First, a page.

GAZA (Reuters) - The Israeli military said on Sunday it had destroyed a cross-border attack tunnel that ran from Gaza into Israel and Egypt, dug by the Hamas, the Islamist group that controls the Palestinian enclave.
Residents in Gaza said Israeli jets bombed an area east of the southern town of Rafah, by the Egyptian and Israeli borders, late on Saturday night. Israel confirmed the attack immediately after, but gave no details until Sunday.
“We understand this was a terror tunnel because it runs underneath strategic facilities,” Israeli military spokesman Colonel Jonathan Conricus said, referring to gas and fuel pipelines, as well as an army position it ran under.
“It could also have served to transfer terrorists from the Gaza strip into Egypt in order to attack Israeli targets from Egypt.”
Hamas did not comment.
Conricus said the tunnel destroyed Saturday was dug by key operatives of Hamas and was 1.5 km long (about one mile), penetrating 80 metres (260 feet) under the Kerem Shalom border crossing into Israel and into Egypt.
“It is definitely a possibility that an attack was imminent,” Conricus said, but would not elaborate further.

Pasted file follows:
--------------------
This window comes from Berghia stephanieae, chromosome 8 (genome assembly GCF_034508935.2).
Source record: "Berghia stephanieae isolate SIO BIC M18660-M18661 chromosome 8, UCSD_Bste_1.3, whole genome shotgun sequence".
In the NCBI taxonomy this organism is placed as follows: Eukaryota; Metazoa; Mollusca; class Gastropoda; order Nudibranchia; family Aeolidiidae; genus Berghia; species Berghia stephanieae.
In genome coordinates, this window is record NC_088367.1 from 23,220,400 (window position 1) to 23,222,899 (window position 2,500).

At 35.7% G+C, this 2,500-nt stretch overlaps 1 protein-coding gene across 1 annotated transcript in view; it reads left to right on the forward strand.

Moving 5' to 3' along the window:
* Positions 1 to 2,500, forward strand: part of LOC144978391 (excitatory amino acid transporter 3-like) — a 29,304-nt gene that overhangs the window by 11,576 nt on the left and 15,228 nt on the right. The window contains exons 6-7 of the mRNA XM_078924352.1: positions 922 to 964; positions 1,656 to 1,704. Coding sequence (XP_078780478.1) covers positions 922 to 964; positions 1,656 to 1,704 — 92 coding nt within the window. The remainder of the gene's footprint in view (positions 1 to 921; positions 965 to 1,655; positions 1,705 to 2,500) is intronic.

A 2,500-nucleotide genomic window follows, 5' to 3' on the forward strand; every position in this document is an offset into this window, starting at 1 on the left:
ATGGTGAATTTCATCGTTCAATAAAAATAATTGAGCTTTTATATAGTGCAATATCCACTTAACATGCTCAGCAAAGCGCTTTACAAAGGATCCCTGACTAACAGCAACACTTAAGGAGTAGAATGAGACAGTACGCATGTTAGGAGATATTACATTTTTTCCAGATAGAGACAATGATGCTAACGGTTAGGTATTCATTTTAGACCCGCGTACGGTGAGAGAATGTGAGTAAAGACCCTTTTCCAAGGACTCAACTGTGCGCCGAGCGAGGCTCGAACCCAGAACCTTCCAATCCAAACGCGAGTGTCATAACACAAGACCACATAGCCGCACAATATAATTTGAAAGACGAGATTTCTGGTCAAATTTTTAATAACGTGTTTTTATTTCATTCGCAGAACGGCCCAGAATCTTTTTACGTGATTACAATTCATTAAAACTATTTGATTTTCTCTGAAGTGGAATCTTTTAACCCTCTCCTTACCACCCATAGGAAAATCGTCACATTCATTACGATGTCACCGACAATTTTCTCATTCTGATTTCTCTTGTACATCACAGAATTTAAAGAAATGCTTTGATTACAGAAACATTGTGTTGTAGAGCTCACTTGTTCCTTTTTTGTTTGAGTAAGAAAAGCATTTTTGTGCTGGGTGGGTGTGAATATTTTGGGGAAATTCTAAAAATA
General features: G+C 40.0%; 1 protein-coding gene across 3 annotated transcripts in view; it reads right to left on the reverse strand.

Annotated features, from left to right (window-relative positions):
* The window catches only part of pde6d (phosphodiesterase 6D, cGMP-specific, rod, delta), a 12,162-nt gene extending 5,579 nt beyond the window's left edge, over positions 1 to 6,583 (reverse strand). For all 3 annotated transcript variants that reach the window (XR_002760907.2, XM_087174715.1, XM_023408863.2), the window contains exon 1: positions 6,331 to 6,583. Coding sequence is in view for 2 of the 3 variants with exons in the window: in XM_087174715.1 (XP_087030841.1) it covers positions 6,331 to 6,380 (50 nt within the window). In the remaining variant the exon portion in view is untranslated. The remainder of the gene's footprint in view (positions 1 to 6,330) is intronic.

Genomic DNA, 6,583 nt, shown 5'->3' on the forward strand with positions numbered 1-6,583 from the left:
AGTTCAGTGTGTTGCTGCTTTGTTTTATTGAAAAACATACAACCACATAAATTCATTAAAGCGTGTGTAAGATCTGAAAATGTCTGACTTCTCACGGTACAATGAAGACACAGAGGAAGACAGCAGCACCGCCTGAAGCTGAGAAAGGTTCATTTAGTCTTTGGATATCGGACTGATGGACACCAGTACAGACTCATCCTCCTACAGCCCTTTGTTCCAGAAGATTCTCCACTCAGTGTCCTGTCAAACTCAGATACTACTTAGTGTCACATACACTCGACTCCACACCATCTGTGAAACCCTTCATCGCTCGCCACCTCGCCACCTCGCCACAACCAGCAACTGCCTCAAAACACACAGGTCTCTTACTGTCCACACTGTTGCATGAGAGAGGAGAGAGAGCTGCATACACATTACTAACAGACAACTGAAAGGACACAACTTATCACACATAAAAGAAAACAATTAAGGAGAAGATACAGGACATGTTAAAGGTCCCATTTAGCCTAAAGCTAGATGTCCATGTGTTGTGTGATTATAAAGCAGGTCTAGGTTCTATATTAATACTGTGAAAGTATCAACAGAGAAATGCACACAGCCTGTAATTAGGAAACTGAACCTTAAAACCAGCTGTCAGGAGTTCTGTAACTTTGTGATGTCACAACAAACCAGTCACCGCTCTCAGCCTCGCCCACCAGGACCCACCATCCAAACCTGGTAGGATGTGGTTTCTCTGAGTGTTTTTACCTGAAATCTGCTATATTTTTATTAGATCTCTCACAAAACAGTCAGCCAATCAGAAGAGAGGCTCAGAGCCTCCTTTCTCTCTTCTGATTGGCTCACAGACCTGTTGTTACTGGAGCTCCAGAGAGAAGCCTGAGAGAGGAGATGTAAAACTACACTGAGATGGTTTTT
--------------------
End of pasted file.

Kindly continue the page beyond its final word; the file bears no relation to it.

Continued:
Kerem Shalom, the main passage point for goods entering Gaza, was shut down on Saturday before the Israeli attack.
Tensions have risen in the region Since President Donald Trump reversed decades of U.S. policy on Dec. 6 by recognising Jerusalem as Israel’s capital. Palestinians in Gaza have launched 18 cross-border rockets or mortars and 15 protesters and two gunmen have been killed by Israeli fire.
Escalation could easily occur, even though both sides have signalled they do not want that to happen.
During the last Gaza war, in 2014, Hamas fighters used dozens of tunnels to blindside Israel’s superior forces and threaten civilian communities near the frontier.
The Israeli military said it has destroyed three such tunnels in the past two months, but that it was not seeking escalation.
Israeli Prime Minister Benjamin Netanyahu said the tunnel was a ”major terrorism infrastructure belonging to Hamas in the Gaza Strip. “Hamas must understand that we will not allow these attacks to continue and that we will respond with even greater force,” he told reporters before boarding a flight to India.
Israel has been constructing a sensor-equipped underground wall along the 60-km (36-mile) Gaza border, aiming to complete the $1.1 billion project by mid-2019.
(This story corrects figure in sixth para)
Reporting by Maayan Lubell and Nidal al-Mughrabi; Editing by Simon Cameron-Moore